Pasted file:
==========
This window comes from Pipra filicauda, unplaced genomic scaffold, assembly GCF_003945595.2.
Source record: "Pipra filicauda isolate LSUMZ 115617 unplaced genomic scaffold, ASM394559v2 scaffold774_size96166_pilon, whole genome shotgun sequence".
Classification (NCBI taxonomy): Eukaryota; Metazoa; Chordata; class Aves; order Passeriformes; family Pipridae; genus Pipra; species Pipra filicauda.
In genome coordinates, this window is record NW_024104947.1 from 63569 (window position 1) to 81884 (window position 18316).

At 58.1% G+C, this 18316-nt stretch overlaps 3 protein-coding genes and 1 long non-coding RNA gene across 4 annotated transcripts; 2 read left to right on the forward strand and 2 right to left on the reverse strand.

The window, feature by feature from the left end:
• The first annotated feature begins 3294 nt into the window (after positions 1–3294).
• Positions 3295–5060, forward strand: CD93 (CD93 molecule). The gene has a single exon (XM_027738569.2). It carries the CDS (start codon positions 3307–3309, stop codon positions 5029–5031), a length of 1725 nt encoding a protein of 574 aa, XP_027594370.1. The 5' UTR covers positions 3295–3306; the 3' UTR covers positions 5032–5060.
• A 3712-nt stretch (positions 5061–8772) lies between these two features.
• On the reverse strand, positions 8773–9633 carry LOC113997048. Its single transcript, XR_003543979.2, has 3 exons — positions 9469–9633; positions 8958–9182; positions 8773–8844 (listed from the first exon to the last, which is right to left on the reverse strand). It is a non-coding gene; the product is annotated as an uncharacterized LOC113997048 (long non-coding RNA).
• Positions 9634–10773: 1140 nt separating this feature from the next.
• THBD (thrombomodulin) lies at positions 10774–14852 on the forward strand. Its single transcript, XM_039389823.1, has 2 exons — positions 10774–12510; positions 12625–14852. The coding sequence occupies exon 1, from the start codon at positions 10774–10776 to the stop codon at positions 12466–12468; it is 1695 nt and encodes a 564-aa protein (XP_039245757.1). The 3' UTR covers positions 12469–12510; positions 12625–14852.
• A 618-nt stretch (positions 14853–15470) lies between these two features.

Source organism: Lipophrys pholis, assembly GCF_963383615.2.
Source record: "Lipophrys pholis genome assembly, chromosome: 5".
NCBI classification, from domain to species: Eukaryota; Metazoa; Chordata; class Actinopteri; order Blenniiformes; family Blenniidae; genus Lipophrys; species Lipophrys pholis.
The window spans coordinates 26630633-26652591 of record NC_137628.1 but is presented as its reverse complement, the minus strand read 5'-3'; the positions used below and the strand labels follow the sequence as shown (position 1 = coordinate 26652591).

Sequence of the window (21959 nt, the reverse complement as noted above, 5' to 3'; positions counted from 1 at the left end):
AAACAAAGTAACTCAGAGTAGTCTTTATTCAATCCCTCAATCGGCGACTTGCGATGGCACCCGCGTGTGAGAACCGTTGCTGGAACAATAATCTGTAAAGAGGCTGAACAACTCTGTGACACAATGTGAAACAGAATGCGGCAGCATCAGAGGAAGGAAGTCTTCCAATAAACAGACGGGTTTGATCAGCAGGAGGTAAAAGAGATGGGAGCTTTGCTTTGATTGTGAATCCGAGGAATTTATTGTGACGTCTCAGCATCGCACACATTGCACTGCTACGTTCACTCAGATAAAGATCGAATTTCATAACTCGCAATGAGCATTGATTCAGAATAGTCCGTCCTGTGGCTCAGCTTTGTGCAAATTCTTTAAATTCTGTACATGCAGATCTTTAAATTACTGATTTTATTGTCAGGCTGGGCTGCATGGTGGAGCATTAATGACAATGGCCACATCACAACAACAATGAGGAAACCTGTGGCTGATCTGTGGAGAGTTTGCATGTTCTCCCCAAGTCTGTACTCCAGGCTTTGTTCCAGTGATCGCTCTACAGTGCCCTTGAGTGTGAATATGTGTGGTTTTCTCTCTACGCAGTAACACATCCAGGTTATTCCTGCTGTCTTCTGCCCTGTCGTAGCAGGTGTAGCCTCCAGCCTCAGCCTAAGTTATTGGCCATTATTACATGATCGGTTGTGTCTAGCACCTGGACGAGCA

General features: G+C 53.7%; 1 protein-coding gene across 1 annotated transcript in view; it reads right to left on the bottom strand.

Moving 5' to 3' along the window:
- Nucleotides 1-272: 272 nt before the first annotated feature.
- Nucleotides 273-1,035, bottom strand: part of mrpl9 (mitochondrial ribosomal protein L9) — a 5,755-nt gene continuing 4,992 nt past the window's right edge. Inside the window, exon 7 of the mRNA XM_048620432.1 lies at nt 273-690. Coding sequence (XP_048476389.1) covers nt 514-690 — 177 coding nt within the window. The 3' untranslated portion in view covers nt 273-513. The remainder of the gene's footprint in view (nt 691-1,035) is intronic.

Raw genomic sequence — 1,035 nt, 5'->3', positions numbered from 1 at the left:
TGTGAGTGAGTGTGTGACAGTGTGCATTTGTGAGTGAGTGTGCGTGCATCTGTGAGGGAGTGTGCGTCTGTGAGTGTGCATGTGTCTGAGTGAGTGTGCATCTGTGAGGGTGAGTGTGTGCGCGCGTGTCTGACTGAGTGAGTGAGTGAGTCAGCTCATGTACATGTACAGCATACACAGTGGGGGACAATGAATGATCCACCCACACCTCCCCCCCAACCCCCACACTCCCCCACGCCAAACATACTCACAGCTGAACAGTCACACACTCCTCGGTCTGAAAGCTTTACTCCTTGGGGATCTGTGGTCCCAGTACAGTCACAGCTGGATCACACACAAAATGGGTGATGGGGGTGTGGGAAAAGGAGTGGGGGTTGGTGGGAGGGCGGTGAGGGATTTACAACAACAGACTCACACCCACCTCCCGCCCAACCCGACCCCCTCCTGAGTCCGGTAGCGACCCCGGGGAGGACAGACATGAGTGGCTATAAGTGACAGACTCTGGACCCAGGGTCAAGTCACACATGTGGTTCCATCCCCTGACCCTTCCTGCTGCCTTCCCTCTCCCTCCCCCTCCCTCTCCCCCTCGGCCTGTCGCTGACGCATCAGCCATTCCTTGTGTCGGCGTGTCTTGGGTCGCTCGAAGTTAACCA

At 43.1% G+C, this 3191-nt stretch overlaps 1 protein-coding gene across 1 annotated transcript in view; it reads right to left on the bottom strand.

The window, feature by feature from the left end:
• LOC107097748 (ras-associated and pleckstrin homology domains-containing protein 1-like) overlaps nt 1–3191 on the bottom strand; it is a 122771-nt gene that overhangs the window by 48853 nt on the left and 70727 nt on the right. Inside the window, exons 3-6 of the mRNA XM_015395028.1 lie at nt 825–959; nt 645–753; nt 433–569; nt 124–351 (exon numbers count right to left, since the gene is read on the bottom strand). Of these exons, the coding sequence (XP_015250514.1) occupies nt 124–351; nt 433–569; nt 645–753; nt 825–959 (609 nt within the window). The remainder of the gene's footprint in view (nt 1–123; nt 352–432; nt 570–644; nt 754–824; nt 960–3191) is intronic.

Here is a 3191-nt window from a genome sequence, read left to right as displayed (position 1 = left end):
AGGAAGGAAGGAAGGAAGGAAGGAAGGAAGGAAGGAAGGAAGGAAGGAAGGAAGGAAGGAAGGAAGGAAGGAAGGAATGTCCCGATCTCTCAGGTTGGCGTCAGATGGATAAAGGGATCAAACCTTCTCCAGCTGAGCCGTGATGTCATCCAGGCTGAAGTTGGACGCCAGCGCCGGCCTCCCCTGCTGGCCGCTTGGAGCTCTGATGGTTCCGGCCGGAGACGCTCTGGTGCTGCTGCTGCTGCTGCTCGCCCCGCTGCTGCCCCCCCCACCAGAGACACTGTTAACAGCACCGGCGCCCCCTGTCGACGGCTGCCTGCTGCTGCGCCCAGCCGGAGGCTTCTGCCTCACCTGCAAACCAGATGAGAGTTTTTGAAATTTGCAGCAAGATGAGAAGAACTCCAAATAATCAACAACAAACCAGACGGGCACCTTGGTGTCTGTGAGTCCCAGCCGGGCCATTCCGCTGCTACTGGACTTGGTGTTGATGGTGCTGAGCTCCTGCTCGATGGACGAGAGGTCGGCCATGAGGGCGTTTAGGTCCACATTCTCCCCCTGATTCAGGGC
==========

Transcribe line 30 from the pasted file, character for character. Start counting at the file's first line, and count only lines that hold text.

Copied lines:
AGGAAGGAAGGAAGGAAGGAAGGAAGGAAGGAAGGAAGGAAGGAAGGAAGGAAGGAAGGAAGGAAGGAAGGAAGGAATGTCCCGATCTCTCAGGTTGGCGTCAGATGGATAAAGGGATCAAACCTTCTCCAGCTGAGCCGTGATGTCATCCAGGCTGAAGTTGGACGCCAGCGCCGGCCTCCCCTGCTGGCCGCTTGGAGCTCTGATGGTTCCGGCCGGAGACGCTCTGGTGCTGCTGCTGCTGCTGCTCGCCCCGCTGCTGCCCCCCCCACCAGAGACACTGTTAACAGCACCGGCGCCCCCTGTCGACGGCTGCCTGCTGCTGCGCCCAGCCGGAGGCTTCTGCCTCACCTGCAAACCAGATGAGAGTTTTTGAAATTTGCAGCAAGATGAGAAGAACTCCAAATAATCAACAACAAACCAGACGGGCACCTTGGTGTCTGTGAGTCCCAGCCGGGCCATTCCGCTGCTACTGGACTTGGTGTTGATGGTGCTGAGCTCCTGCTCGATGGACGAGAGGTCGGCCATGAGGGCGTTTAGGTCCACATTCTCCCCCTGATTCAGGGC